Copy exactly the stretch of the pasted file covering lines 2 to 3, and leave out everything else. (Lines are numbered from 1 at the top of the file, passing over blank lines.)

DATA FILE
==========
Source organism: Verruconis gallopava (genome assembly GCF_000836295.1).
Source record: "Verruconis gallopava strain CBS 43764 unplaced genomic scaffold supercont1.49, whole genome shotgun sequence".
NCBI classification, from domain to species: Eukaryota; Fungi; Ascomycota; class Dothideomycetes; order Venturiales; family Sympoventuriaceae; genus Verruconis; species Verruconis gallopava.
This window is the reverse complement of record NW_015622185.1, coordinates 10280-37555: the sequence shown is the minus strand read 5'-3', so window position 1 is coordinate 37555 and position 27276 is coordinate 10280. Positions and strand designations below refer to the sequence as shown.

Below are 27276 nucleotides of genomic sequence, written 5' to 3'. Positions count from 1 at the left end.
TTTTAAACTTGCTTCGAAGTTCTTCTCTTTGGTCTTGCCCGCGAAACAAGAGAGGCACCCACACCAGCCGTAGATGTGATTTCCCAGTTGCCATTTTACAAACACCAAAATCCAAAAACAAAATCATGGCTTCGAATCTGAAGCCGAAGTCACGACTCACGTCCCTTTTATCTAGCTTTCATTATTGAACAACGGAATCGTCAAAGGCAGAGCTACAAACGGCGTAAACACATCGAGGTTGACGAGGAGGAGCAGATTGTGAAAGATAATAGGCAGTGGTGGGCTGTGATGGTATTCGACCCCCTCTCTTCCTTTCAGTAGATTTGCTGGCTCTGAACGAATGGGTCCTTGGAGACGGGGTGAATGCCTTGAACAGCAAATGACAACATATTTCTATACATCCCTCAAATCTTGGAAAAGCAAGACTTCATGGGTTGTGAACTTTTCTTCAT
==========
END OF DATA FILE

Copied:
Source record: "Verruconis gallopava strain CBS 43764 unplaced genomic scaffold supercont1.49, whole genome shotgun sequence".
NCBI classification, from domain to species: Eukaryota; Fungi; Ascomycota; class Dothideomycetes; order Venturiales; family Sympoventuriaceae; genus Verruconis; species Verruconis gallopava.